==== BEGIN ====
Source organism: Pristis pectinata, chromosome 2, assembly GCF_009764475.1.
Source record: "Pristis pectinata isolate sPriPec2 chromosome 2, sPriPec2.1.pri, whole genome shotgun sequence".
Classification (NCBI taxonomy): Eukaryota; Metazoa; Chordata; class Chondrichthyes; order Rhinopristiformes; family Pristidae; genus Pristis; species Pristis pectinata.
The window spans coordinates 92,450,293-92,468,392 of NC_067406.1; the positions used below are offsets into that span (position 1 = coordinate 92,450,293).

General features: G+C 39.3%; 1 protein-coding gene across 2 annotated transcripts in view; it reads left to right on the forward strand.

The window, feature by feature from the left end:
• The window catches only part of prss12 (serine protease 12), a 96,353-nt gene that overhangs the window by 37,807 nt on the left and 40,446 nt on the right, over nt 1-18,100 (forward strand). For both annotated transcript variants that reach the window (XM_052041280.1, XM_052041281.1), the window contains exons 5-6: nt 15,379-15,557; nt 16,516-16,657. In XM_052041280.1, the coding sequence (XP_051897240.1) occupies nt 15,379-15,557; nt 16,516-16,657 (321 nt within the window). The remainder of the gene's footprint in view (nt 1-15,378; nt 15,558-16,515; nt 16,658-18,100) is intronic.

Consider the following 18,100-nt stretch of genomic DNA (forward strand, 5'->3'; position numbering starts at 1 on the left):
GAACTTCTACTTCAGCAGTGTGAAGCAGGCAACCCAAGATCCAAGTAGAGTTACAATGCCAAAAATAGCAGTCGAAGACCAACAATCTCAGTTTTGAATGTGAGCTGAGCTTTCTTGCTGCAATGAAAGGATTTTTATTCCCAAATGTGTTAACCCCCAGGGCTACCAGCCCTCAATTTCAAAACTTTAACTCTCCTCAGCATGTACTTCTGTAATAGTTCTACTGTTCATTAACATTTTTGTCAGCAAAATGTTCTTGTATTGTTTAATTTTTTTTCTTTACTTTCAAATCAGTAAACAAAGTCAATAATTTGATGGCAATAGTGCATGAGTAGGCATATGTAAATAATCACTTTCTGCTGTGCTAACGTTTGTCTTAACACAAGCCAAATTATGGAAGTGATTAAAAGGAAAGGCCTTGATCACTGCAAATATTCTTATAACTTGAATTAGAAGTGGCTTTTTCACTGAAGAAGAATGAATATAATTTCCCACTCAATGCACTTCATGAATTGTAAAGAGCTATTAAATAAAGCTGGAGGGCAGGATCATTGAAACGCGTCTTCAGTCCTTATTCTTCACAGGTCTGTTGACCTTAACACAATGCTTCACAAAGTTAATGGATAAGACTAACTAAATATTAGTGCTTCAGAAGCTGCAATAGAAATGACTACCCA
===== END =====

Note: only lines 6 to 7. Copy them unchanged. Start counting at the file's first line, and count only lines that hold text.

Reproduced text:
The window, feature by feature from the left end:
• The window catches only part of prss12 (serine protease 12), a 96,353-nt gene that overhangs the window by 37,807 nt on the left and 40,446 nt on the right, over nt 1-18,100 (forward strand). For both annotated transcript variants that reach the window (XM_052041280.1, XM_052041281.1), the window contains exons 5-6: nt 15,379-15,557; nt 16,516-16,657. In XM_052041280.1, the coding sequence (XP_051897240.1) occupies nt 15,379-15,557; nt 16,516-16,657 (321 nt within the window). The remainder of the gene's footprint in view (nt 1-15,378; nt 15,558-16,515; nt 16,658-18,100) is intronic.